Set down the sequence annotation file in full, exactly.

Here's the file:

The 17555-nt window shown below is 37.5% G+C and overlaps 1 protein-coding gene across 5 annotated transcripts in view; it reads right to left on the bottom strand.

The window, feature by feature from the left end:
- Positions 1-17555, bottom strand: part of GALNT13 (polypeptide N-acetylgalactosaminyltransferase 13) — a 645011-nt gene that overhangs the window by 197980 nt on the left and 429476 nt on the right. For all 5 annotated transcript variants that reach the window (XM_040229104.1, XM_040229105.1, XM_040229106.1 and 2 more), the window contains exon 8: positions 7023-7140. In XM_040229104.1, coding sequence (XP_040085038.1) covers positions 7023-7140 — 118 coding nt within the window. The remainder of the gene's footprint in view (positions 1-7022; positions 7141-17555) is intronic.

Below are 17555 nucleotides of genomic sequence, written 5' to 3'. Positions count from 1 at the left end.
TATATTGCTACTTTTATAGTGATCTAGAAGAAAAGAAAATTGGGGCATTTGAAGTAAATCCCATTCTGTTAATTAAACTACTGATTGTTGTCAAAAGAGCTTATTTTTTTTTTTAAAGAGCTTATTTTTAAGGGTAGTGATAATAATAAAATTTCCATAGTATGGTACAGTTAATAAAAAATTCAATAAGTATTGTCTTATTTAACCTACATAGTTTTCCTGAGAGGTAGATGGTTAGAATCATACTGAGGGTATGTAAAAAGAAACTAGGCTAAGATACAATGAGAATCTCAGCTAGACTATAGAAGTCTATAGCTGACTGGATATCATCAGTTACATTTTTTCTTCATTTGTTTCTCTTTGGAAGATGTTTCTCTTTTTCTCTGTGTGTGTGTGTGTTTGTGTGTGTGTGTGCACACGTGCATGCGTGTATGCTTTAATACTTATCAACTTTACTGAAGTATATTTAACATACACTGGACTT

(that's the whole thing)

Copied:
The 17555-nt window shown below is 37.5% G+C and overlaps 1 protein-coding gene across 5 annotated transcripts in view; it reads right to left on the bottom strand.

The window, feature by feature from the left end:
- Positions 1-17555, bottom strand: part of GALNT13 (polypeptide N-acetylgalactosaminyltransferase 13) — a 645011-nt gene that overhangs the window by 197980 nt on the left and 429476 nt on the right. For all 5 annotated transcript variants that reach the window (XM_040229104.1, XM_040229105.1, XM_040229106.1 and 2 more), the window contains exon 8: positions 7023-7140. In XM_040229104.1, coding sequence (XP_040085038.1) covers positions 7023-7140 — 118 coding nt within the window. The remainder of the gene's footprint in view (positions 1-7022; positions 7141-17555) is intronic.

Below are 17555 nucleotides of genomic sequence, written 5' to 3'. Positions count from 1 at the left end.
TATATTGCTACTTTTATAGTGATCTAGAAGAAAAGAAAATTGGGGCATTTGAAGTAAATCCCATTCTGTTAATTAAACTACTGATTGTTGTCAAAAGAGCTTATTTTTTTTTTTAAAGAGCTTATTTTTAAGGGTAGTGATAATAATAAAATTTCCATAGTATGGTACAGTTAATAAAAAATTCAATAAGTATTGTCTTATTTAACCTACATAGTTTTCCTGAGAGGTAGATGGTTAGAATCATACTGAGGGTATGTAAAAAGAAACTAGGCTAAGATACAATGAGAATCTCAGCTAGACTATAGAAGTCTATAGCTGACTGGATATCATCAGTTACATTTTTTCTTCATTTGTTTCTCTTTGGAAGATGTTTCTCTTTTTCTCTGTGTGTGTGTGTGTTTGTGTGTGTGTGTGCACACGTGCATGCGTGTATGCTTTAATACTTATCAACTTTACTGAAGTATATTTAACATACACTGGACTT